Since all the previous law enforcement officers we've met in this tale are now known or presumed to be dead, apart from Hoffman, a new cop is thrust into the tale. Detective Gibson (Chad Donella) doesn't get a whole lot of back story, other than he knew Hoffman when, and there's some old bad blood between the two. He's not even the Test Subject of this film's game du jour. He's really just there to move the story along, give Hoffman someone to taunt, and then die when the tale is done with him. But someone has to play that part, and while he's not my favorite cop in Saw, he does the role justice.

After the adolescent Facebook rant that was the games of the previous film, the game for this chapter gets back to something halfway plausible in the larger tale. Bobby Dagen (Sean Patrick Flanery, aka "That Guy who played Norman Reedus's brother in Boondock Saints) has been making a name for himself as a self-help author and speaker sharing the philosophies he's learned after surviving one of Jigsaw's games. He's even gone so far as to start a support group for fellow survivors. The only problem is that Mr. Dagen is lying; he was never a Test Subject, but that is about to be corrected. Similar to the game from Saw III, Dagen's own life is not at stake. Instead, he must save the lives of the people who helped him spread his lie. To make a long story short, he doesn't have as much good luck as Jeff did.

On the one hand, I don't like Saw VII. This one pulls out all the stops for gore and seems focused solely on presenting kills that are very uncomfortable to watch, or are so outlandishly inventive as to be darkly funny. Gore for gore's sake is not my thing. Also, this movie did not need to be presented in 3D, and only uses the technology for the old "it's coming right at us" jump effect, for example when Dr Gordon throws a hack saw directly at the camera near the end. But in spite of this, I have to acknowledge that Saw VII never quite loses track of itself. The film is at its goriest when Hoffman is turned loose. From the opening game, to Jill's nightmare, to a sequence in which we finally get to see what that Reverse Bear-Trap actually does to a person's head when it goes off (ugh), the story doesn't shy away from finally being able to show Hoffman's true colors. He only became an accomplice to Jigsaw because he got to kill people in inventive ways and get away with it, and as much as I don't enjoy them, these kills are good hard look into the darkness at the heart of the character.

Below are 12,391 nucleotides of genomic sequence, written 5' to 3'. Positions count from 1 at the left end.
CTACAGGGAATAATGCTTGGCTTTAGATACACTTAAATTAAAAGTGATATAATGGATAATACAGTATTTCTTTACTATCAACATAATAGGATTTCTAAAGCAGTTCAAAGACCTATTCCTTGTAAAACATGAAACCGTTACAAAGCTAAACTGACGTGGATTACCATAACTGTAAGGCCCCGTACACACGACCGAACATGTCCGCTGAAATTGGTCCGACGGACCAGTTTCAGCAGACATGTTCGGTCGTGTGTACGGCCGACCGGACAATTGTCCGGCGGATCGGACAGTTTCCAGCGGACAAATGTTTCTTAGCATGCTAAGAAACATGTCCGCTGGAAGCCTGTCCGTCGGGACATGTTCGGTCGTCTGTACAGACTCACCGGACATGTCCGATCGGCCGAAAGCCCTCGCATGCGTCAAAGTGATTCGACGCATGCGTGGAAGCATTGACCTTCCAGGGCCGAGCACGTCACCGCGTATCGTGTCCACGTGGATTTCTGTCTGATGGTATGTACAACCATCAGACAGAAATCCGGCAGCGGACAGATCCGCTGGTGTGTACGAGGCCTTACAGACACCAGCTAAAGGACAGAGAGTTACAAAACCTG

On the other, I appreciate the "be careful what you wish for" theme of Bobby Dagan's game. He wanted to be a Jigsaw survivor, so now he gets the chance to become one, and I confess I enjoy watching this publicity hound get a heavy dose of karma. The fact that his final test is the very thing he claims to have done in his previous experience seals it.

Saw VII completes the story of this series nicely, and while I agree another Saw movie is not entirely necessary, this story ends with the door not entirely closed against one. Lieutenant Rigg could return, for while we saw him get shot at the end of the fourth film, we never saw him actually die, and one of the lessons running through this series is that no character is dead until we see the corpse. Doctor Gordon could get up to more shenanigans, or it could be one of his accomplices. I noticed that when Gordon captures Detective Hoffman at the end of this film, he has two masked henchmen with him. What are their stories?

And so I'm prepared to give the idea of a Saw reboot a day in court. Is it a play for the nostalgia dollar? Almost certainly. But there have been nostalgia reboots that worked out well, though I confess Tron: Legacy is the only one I can think of right now. Regardless, even though I wish the latter films in this series hadn't gotten so caught up in fan service, I appreciate what the Saw series attempted to do: tell a long narrative at a pace reminiscent of the matinee serials of the 1930s. I hope another film studio tries this again one day, because it was the attempt that made this series interesting.

Saw VI is rated R for sequences of grisly bloody violence and torture, and language.
Saw 3D: The Final Chapter is rated R for sequences of grisly bloody violence and torture, and language.

Robert's Scores:
Saw VI: 4 / 10
Saw 3D: The Final Chapter: 5.5 / 10